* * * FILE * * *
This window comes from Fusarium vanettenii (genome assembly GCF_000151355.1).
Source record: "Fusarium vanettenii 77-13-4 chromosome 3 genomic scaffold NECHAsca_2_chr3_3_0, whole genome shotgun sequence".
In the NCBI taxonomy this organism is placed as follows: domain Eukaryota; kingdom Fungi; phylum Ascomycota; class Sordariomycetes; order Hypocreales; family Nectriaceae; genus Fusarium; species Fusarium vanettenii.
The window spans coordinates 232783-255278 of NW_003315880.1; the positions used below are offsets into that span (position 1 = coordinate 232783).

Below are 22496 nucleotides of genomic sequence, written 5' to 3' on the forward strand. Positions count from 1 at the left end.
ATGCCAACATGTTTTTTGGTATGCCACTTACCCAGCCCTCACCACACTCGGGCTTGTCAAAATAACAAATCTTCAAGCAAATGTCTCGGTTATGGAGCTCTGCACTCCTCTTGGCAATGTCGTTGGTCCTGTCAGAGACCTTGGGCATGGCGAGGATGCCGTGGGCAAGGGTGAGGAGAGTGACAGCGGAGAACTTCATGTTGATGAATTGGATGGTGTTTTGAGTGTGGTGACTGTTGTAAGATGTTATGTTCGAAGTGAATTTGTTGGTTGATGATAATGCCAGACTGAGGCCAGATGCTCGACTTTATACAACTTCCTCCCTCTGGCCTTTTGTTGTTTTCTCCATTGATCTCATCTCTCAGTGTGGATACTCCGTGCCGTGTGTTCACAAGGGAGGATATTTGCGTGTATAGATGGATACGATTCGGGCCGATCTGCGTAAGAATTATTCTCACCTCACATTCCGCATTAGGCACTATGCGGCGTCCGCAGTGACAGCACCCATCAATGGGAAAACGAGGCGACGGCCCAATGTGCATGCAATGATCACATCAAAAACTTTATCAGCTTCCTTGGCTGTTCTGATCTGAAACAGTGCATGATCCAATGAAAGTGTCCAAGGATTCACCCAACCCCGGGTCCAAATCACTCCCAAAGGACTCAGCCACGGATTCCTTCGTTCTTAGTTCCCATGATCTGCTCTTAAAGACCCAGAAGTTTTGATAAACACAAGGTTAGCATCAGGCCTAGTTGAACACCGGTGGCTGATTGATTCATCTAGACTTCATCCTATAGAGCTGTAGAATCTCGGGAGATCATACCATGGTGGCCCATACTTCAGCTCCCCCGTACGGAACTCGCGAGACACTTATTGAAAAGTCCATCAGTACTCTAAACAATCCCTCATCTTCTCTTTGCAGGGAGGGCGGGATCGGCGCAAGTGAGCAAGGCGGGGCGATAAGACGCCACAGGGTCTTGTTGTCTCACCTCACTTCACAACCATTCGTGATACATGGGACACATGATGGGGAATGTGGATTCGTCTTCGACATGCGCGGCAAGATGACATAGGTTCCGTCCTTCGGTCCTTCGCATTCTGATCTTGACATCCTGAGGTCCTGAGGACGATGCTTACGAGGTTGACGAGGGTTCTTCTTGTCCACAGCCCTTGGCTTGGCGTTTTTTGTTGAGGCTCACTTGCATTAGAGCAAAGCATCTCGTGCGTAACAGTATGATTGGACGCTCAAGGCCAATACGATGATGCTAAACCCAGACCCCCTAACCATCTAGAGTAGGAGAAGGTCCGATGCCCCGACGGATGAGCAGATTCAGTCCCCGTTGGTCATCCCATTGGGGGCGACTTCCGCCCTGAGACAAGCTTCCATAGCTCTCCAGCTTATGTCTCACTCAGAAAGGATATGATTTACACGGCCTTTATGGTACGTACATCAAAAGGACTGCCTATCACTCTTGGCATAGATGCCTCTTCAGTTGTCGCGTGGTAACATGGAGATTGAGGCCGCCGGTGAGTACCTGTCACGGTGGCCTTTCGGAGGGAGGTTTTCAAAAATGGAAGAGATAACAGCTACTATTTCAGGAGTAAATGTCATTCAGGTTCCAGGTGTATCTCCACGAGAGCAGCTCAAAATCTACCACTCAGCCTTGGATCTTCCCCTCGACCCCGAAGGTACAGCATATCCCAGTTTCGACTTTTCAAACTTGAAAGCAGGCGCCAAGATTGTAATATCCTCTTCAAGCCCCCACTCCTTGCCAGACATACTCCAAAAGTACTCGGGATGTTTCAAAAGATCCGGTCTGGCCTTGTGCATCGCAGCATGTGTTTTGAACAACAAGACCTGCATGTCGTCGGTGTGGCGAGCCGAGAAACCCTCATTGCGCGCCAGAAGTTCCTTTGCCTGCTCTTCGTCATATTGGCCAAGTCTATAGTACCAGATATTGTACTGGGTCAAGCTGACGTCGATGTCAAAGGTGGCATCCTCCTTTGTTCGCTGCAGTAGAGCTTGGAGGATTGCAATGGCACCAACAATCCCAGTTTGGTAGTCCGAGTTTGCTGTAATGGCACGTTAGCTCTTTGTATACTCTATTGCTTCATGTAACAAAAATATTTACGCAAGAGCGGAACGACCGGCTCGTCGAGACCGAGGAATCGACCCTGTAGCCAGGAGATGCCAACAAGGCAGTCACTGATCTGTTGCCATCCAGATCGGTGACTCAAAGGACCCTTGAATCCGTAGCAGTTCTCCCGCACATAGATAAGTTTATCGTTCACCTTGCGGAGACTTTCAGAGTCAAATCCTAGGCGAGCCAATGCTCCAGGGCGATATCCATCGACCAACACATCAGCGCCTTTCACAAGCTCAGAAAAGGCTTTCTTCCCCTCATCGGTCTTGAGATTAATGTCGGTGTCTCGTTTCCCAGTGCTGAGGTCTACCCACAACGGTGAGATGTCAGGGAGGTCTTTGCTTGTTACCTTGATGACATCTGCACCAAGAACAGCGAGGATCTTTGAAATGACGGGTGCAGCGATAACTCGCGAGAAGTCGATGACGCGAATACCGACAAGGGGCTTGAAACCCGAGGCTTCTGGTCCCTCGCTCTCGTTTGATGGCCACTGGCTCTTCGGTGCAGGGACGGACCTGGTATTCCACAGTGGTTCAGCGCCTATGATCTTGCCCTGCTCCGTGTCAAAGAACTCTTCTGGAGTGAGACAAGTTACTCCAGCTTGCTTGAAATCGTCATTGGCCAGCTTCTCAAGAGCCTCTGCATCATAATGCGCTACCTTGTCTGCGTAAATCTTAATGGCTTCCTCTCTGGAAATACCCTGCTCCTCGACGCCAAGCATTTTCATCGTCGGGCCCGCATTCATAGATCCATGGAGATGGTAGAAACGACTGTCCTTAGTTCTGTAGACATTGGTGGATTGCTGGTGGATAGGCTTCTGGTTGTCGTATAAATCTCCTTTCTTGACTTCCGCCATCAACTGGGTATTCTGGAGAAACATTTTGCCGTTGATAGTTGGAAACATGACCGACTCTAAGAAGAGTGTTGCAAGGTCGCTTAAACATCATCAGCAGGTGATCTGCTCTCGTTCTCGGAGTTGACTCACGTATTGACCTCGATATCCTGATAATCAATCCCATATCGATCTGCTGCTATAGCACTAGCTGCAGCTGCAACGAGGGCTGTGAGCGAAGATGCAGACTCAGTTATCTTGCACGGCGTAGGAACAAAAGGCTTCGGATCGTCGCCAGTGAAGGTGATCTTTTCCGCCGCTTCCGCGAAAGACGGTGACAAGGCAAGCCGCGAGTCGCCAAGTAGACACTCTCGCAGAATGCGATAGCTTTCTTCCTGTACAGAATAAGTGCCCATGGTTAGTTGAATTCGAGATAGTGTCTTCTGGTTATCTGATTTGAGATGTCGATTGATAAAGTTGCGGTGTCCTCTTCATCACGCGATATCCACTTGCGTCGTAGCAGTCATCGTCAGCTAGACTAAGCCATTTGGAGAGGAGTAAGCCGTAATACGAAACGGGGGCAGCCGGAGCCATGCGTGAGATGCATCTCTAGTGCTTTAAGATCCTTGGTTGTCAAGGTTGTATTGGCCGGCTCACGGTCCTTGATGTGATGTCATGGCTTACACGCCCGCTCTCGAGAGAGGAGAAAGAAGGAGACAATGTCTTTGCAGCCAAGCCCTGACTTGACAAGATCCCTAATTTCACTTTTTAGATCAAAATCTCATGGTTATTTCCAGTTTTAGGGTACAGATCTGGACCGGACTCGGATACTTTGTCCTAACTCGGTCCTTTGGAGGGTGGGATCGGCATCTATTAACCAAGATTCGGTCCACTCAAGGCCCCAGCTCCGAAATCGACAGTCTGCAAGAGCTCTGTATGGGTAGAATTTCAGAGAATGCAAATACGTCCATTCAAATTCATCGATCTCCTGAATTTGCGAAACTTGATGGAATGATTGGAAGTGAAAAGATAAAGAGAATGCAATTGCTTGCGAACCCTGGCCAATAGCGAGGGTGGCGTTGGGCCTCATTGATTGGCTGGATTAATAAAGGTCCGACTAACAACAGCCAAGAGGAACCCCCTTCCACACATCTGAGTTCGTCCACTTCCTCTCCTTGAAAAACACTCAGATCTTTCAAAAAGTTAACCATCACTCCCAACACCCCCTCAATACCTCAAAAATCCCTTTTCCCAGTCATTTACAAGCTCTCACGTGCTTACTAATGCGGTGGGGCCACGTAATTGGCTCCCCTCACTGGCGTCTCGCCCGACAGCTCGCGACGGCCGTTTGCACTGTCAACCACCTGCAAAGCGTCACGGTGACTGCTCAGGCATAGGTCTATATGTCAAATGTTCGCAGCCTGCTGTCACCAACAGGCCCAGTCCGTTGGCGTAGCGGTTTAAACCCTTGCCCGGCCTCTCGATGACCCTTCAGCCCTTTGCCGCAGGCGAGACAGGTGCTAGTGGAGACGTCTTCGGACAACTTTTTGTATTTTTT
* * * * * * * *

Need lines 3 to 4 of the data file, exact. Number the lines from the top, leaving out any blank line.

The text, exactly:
In the NCBI taxonomy this organism is placed as follows: domain Eukaryota; kingdom Fungi; phylum Ascomycota; class Sordariomycetes; order Hypocreales; family Nectriaceae; genus Fusarium; species Fusarium vanettenii.
The window spans coordinates 232783-255278 of NW_003315880.1; the positions used below are offsets into that span (position 1 = coordinate 232783).